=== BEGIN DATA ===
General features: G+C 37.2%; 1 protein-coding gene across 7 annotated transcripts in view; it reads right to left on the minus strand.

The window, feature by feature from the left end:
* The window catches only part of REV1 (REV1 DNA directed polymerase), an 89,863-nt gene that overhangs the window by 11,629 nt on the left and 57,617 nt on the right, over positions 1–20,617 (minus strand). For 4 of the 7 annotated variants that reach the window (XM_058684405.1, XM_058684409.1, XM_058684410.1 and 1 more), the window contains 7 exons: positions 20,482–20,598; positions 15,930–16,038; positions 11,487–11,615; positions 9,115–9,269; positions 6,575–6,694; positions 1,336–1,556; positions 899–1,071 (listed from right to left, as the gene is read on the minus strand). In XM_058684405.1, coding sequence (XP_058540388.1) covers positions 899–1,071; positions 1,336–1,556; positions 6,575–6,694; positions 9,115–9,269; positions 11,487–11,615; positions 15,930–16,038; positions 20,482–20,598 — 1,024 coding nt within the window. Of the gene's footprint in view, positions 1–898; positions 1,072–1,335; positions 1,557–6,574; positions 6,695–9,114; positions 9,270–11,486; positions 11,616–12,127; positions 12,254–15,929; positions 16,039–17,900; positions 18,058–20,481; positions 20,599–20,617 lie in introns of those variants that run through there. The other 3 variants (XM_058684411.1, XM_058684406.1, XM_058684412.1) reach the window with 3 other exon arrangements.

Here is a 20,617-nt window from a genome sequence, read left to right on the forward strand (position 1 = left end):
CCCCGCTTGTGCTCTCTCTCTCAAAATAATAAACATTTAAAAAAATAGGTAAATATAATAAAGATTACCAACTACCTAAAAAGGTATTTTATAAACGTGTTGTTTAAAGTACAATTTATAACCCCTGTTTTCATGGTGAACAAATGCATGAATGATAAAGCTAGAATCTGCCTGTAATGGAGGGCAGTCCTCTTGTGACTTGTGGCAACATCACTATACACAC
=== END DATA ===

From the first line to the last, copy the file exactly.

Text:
General features: G+C 37.2%; 1 protein-coding gene across 7 annotated transcripts in view; it reads right to left on the minus strand.

The window, feature by feature from the left end:
* The window catches only part of REV1 (REV1 DNA directed polymerase), an 89,863-nt gene that overhangs the window by 11,629 nt on the left and 57,617 nt on the right, over positions 1–20,617 (minus strand). For 4 of the 7 annotated variants that reach the window (XM_058684405.1, XM_058684409.1, XM_058684410.1 and 1 more), the window contains 7 exons: positions 20,482–20,598; positions 15,930–16,038; positions 11,487–11,615; positions 9,115–9,269; positions 6,575–6,694; positions 1,336–1,556; positions 899–1,071 (listed from right to left, as the gene is read on the minus strand). In XM_058684405.1, coding sequence (XP_058540388.1) covers positions 899–1,071; positions 1,336–1,556; positions 6,575–6,694; positions 9,115–9,269; positions 11,487–11,615; positions 15,930–16,038; positions 20,482–20,598 — 1,024 coding nt within the window. Of the gene's footprint in view, positions 1–898; positions 1,072–1,335; positions 1,557–6,574; positions 6,695–9,114; positions 9,270–11,486; positions 11,616–12,127; positions 12,254–15,929; positions 16,039–17,900; positions 18,058–20,481; positions 20,599–20,617 lie in introns of those variants that run through there. The other 3 variants (XM_058684411.1, XM_058684406.1, XM_058684412.1) reach the window with 3 other exon arrangements.

Here is a 20,617-nt window from a genome sequence, read left to right on the forward strand (position 1 = left end):
CCCCGCTTGTGCTCTCTCTCTCAAAATAATAAACATTTAAAAAAATAGGTAAATATAATAAAGATTACCAACTACCTAAAAAGGTATTTTATAAACGTGTTGTTTAAAGTACAATTTATAACCCCTGTTTTCATGGTGAACAAATGCATGAATGATAAAGCTAGAATCTGCCTGTAATGGAGGGCAGTCCTCTTGTGACTTGTGGCAACATCACTATACACAC